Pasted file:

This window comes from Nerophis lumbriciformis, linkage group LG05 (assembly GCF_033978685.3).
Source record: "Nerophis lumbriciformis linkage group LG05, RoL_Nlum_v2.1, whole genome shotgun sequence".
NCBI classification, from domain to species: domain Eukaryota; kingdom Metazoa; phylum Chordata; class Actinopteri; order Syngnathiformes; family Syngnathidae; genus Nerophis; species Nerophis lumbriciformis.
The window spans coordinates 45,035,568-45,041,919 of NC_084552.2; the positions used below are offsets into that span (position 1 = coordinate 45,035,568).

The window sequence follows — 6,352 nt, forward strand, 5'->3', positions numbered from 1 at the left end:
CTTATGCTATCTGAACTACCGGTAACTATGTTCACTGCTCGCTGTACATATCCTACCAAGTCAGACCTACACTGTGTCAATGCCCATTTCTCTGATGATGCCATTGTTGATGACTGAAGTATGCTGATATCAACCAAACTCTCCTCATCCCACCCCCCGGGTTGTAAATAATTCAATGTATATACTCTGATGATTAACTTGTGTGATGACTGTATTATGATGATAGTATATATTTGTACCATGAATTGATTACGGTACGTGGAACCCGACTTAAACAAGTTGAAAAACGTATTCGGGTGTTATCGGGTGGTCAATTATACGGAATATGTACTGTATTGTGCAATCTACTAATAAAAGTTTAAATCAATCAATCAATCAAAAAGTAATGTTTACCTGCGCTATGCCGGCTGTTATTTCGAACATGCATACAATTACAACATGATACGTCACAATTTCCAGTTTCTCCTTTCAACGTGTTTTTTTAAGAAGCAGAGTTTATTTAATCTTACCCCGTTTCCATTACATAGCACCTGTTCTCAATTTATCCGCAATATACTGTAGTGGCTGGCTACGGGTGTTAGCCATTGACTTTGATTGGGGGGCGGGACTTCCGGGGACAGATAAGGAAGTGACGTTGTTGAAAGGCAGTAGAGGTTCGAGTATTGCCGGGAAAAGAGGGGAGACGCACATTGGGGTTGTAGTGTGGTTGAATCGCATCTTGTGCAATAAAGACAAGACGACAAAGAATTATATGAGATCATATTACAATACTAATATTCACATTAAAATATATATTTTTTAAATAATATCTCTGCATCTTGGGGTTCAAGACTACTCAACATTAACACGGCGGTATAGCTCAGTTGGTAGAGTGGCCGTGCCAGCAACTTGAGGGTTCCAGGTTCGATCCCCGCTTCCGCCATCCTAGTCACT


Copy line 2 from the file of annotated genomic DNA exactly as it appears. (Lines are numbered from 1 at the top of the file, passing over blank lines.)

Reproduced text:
Source record: "Nerophis lumbriciformis linkage group LG05, RoL_Nlum_v2.1, whole genome shotgun sequence".